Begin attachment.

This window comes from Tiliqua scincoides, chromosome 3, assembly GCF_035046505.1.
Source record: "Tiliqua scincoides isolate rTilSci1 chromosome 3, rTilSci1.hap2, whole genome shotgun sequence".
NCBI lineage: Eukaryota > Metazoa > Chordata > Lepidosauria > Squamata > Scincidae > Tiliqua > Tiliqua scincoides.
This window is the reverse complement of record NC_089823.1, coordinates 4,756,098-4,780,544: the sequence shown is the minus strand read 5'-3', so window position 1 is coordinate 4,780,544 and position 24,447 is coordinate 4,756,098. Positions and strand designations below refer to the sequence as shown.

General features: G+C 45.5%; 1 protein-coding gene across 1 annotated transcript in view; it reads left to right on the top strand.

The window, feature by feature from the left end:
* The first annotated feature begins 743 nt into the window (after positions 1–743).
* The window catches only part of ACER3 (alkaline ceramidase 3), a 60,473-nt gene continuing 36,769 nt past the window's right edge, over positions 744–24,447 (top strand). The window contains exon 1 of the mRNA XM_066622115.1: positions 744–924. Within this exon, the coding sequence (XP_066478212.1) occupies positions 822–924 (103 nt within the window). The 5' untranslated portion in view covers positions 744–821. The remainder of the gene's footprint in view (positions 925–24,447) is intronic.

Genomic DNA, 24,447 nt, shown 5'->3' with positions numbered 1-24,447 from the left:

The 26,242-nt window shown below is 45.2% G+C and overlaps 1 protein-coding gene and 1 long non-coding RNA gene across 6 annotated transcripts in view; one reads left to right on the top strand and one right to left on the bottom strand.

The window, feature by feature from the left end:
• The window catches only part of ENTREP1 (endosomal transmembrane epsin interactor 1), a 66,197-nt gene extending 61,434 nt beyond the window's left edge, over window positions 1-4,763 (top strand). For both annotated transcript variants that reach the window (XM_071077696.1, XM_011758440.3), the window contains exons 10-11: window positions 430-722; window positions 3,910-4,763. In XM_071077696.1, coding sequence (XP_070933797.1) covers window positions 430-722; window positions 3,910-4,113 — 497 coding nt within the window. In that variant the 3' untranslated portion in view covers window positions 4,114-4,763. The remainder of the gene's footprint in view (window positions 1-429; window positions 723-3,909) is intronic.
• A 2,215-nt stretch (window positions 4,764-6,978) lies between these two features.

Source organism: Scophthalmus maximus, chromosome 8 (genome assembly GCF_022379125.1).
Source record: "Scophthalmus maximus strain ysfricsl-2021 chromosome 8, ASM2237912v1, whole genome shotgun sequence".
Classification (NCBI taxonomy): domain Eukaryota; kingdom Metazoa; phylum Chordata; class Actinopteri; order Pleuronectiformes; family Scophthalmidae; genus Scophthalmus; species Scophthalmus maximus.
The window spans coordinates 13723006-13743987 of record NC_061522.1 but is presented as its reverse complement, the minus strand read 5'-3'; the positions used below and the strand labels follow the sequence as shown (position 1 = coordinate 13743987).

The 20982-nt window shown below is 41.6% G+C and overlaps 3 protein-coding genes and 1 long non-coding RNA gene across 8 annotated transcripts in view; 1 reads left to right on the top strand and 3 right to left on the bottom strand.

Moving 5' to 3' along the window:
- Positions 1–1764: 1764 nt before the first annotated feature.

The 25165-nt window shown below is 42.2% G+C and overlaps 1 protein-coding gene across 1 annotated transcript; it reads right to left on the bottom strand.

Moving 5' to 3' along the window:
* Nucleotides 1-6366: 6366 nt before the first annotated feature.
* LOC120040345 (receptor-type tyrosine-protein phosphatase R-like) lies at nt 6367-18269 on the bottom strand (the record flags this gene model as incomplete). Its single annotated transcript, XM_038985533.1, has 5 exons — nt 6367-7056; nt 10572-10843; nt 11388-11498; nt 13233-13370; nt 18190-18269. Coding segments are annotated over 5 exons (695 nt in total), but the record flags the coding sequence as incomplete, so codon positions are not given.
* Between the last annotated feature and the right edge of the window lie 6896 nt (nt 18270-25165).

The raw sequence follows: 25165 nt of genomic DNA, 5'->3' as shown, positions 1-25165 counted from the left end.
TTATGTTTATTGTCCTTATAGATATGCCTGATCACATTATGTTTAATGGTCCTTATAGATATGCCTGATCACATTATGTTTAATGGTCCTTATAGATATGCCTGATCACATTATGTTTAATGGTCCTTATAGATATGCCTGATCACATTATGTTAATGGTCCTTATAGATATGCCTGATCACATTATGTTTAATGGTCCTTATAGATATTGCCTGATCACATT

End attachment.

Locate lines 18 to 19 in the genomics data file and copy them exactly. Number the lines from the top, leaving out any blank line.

The 20982-nt window shown below is 41.6% G+C and overlaps 3 protein-coding genes and 1 long non-coding RNA gene across 8 annotated transcripts in view; 1 reads left to right on the top strand and 3 right to left on the bottom strand.

Moving 5' to 3' along the window: